Tile in Metal Trivet Mount
On View: Luce Visible Storage and Study Center, 5th Floor
Glazed earthenware, metal
1 1/4 x 6 5/8 x 6 3/4 in. (3.2 x 16.8 x 17.1 cm) (show scale)
Molded on bottom: "I. T. Co. / B I W [in pretzel] / B. N. Y."; incised free-hand, " Mar[?] 2/2 990 W"
Bequest of Marie Bernice Bitzer, by exchange
Glazed earthenware square tile with brown transfer-printed decoration in metal trivet mount. Large central fan motif of three gesticulating Asian males in landscape with large vessel to proper left with lower legs of fourth upside-down figure protruding from top and crack to side of vessel with liquid gushing forth. All superimposed on narrow fretwork band with dark ground below and light above. At proper left, tall cylindrical vase with flowered branches surrounding fan. Quarter floral roundel at proper left bottom corner. Twisted wire metal mount with patination and two loops along each side and double loops at corners.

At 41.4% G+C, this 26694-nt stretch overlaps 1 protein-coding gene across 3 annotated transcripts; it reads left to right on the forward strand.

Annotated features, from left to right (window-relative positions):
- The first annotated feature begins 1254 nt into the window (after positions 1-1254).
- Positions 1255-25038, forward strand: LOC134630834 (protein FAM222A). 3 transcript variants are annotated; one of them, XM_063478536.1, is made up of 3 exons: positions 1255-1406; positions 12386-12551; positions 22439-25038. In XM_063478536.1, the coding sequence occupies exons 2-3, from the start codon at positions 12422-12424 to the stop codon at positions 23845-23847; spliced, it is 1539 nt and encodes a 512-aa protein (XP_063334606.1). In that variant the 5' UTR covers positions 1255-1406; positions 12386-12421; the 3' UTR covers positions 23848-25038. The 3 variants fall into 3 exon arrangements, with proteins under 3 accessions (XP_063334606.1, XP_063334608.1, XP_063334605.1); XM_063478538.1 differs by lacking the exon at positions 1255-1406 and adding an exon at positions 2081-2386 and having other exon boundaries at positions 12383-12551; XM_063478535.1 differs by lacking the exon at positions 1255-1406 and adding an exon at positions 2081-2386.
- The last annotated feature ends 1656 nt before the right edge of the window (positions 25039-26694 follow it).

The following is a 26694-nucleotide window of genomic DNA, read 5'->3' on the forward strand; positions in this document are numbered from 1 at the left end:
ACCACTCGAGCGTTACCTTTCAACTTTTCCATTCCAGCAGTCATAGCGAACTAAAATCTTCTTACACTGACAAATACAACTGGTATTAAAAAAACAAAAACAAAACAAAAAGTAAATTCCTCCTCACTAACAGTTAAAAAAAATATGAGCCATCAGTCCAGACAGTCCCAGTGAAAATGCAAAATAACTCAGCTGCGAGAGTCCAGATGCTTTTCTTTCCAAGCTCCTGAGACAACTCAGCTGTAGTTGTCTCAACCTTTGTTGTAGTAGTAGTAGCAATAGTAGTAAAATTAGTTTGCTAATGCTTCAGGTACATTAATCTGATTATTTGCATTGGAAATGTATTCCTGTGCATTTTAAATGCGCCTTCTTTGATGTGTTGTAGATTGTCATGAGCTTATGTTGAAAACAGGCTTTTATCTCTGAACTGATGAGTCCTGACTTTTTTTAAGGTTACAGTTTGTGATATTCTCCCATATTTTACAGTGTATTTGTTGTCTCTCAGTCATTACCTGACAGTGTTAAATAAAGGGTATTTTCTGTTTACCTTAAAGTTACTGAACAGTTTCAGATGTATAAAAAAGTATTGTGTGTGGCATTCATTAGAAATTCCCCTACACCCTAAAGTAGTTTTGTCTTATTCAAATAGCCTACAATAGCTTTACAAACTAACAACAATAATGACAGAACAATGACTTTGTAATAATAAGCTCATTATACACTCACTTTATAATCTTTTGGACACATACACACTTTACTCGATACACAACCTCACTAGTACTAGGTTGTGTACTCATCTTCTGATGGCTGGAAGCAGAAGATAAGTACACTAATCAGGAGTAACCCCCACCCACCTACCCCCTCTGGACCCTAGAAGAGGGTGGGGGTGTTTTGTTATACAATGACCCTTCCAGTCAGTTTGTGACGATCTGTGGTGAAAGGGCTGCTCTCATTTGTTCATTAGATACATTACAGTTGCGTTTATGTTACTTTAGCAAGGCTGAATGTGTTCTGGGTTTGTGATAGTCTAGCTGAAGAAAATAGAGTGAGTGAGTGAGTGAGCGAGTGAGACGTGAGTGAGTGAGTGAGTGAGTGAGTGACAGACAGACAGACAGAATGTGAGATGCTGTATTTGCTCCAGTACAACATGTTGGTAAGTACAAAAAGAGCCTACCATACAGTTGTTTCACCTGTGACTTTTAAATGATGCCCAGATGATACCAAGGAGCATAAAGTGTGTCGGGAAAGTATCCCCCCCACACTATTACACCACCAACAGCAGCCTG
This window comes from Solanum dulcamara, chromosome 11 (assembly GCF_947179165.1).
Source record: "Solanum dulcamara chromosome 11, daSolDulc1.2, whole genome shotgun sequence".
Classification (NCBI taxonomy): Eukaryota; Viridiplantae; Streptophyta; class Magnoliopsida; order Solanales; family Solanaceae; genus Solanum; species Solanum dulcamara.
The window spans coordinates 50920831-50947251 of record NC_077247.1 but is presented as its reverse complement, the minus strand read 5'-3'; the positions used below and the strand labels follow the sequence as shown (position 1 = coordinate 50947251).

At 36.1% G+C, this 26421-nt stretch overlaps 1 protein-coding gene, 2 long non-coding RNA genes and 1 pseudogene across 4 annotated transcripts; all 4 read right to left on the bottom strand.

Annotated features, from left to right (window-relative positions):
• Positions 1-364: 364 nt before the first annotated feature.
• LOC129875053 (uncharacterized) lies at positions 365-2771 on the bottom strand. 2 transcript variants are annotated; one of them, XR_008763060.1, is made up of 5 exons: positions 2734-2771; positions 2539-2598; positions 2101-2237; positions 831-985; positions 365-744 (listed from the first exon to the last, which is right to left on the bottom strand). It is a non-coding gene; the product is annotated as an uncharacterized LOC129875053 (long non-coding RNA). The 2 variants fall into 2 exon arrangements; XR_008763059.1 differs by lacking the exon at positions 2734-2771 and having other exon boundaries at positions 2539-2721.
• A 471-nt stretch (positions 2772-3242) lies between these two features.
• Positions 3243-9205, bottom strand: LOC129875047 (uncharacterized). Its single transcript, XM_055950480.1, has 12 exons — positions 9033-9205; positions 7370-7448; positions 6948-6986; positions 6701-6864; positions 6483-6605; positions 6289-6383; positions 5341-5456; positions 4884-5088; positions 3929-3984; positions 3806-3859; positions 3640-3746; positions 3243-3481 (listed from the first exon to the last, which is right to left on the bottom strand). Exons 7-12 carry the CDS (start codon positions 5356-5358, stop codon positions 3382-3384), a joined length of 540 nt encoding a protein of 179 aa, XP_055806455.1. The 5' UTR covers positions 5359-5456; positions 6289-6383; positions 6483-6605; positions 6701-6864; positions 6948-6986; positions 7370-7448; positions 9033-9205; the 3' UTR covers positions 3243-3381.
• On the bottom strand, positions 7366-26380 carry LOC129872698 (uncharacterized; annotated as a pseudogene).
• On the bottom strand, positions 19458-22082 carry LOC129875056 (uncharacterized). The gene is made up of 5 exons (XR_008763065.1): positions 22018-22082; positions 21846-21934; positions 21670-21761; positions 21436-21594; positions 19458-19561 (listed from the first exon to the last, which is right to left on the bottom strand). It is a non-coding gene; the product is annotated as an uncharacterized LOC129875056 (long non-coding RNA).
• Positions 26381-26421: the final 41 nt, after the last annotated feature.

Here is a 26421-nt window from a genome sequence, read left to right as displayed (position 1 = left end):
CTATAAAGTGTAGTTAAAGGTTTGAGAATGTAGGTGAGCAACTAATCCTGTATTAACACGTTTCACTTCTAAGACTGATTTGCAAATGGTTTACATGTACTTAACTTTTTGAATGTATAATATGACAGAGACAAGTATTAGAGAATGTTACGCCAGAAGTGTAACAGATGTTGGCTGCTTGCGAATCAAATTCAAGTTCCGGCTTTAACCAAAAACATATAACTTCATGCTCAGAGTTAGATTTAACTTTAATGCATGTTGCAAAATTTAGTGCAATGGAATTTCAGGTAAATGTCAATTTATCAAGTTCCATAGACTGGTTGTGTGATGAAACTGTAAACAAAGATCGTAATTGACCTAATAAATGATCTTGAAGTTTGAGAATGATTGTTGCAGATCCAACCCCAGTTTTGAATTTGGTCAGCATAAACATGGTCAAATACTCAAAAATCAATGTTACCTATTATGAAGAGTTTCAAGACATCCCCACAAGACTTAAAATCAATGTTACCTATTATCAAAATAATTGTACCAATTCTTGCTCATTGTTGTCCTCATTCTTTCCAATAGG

CONDITION: Good. Firing flaw to top of vessel in central design. Scratches due to normal wear.
International Tile Company. Tile in Metal Trivet Mount, ca. 1882-1888. Glazed earthenware, metal, 1 1/4 x 6 5/8 x 6 3/4 in. (3.2 x 16.8 x 17.1 cm). Brooklyn Museum, Bequest of Marie Bernice Bitzer, by exchange, 1995.56 (Photo: Brooklyn Museum, 1995.56_bw.jpg)
overall, 1995.56_bw.jpg. Brooklyn Museum photograph
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Can you tell me more about this tile?
This tile was made in Brooklyn in the 1880s. At this time, American designers were strongly influenced by the decorative arts of Asia. The scene being can be found on many pieces of 18th century Chinese and Japanese porcelain. It shows the hero Sze-Ma Kwang (called Shiba Onko in Japan) saving the life of a child by breaking the large jar into which the youngster had fallen. This story was also copied by many English pottery makers, who described the pattern as “Hob in the Well”.